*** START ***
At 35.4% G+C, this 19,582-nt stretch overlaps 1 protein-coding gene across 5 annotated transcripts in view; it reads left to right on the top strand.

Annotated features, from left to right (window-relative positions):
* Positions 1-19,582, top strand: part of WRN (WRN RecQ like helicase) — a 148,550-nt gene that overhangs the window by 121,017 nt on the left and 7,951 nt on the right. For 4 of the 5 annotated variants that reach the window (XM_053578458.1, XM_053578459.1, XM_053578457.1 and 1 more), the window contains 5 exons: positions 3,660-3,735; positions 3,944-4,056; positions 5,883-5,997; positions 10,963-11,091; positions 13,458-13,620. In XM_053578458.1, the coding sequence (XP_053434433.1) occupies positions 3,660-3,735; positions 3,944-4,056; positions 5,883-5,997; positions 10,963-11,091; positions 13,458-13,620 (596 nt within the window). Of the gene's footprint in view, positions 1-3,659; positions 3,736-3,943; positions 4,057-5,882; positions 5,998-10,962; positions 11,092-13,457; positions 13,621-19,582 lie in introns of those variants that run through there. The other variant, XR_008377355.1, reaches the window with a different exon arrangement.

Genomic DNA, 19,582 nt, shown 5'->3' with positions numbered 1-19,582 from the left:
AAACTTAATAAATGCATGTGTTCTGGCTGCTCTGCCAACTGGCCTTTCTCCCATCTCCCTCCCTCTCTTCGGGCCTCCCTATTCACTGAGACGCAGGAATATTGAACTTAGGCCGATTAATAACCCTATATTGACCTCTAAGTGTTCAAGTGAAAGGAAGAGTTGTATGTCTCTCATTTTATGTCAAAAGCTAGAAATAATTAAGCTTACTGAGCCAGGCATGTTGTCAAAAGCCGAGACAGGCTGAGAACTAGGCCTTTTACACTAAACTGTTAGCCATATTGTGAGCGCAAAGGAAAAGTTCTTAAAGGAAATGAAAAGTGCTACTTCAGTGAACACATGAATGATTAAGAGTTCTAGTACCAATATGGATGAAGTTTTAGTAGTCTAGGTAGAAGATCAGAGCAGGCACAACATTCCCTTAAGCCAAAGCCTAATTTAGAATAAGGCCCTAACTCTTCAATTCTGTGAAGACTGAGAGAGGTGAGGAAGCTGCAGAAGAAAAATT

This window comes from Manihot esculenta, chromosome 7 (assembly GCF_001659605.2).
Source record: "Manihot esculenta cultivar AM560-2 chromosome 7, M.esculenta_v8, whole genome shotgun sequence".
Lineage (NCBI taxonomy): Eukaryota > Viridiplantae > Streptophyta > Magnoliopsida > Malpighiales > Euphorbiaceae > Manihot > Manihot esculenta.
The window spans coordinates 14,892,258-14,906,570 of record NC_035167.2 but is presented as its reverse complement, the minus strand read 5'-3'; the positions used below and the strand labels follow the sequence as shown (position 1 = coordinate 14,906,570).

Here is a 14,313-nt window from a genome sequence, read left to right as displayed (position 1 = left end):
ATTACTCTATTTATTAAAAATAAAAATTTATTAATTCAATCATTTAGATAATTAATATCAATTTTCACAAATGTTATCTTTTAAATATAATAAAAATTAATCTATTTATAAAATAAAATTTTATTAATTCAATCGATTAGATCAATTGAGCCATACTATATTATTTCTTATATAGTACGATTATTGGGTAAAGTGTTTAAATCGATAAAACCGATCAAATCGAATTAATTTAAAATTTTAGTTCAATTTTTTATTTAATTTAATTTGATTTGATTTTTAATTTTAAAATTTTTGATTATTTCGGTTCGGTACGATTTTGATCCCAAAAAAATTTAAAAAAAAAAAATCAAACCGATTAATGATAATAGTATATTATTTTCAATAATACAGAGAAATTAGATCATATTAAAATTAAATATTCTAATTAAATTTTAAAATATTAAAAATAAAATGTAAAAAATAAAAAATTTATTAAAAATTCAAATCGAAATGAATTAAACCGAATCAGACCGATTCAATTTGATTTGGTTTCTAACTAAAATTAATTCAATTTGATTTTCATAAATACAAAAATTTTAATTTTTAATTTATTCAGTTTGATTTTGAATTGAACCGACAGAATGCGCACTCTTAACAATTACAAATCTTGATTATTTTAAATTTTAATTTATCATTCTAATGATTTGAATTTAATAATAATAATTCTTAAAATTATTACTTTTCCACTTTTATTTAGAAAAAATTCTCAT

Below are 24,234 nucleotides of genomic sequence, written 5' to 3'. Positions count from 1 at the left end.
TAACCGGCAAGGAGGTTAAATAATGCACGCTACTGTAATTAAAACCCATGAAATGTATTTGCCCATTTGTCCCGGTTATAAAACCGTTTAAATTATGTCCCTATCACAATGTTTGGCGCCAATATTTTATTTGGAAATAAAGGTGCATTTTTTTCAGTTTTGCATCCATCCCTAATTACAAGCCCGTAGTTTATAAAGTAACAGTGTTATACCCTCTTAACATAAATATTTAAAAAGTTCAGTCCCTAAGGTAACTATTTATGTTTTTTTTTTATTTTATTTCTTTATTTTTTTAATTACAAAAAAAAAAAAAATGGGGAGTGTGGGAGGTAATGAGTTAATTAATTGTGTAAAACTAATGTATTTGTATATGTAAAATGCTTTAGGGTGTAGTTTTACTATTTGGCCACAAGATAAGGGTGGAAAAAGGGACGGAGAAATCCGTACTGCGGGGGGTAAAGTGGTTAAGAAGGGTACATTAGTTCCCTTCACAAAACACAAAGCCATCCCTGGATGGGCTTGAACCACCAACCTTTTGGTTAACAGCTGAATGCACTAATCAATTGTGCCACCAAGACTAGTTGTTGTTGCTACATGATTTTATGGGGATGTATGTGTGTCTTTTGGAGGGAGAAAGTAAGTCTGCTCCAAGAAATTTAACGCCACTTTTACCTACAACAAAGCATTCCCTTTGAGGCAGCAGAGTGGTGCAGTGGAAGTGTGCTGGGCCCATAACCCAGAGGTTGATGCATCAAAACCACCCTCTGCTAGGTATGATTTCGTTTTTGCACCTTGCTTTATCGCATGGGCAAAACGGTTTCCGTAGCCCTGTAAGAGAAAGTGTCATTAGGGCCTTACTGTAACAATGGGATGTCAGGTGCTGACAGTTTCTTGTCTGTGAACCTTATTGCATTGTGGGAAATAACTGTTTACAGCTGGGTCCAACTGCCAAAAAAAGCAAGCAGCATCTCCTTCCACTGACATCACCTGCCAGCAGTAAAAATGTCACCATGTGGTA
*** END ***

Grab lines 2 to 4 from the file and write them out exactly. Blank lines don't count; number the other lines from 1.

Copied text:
Annotated features, from left to right (window-relative positions):
* Positions 1-19,582, top strand: part of WRN (WRN RecQ like helicase) — a 148,550-nt gene that overhangs the window by 121,017 nt on the left and 7,951 nt on the right. For 4 of the 5 annotated variants that reach the window (XM_053578458.1, XM_053578459.1, XM_053578457.1 and 1 more), the window contains 5 exons: positions 3,660-3,735; positions 3,944-4,056; positions 5,883-5,997; positions 10,963-11,091; positions 13,458-13,620. In XM_053578458.1, the coding sequence (XP_053434433.1) occupies positions 3,660-3,735; positions 3,944-4,056; positions 5,883-5,997; positions 10,963-11,091; positions 13,458-13,620 (596 nt within the window). Of the gene's footprint in view, positions 1-3,659; positions 3,736-3,943; positions 4,057-5,882; positions 5,998-10,962; positions 11,092-13,457; positions 13,621-19,582 lie in introns of those variants that run through there. The other variant, XR_008377355.1, reaches the window with a different exon arrangement.

Genomic DNA, 19,582 nt, shown 5'->3' with positions numbered 1-19,582 from the left: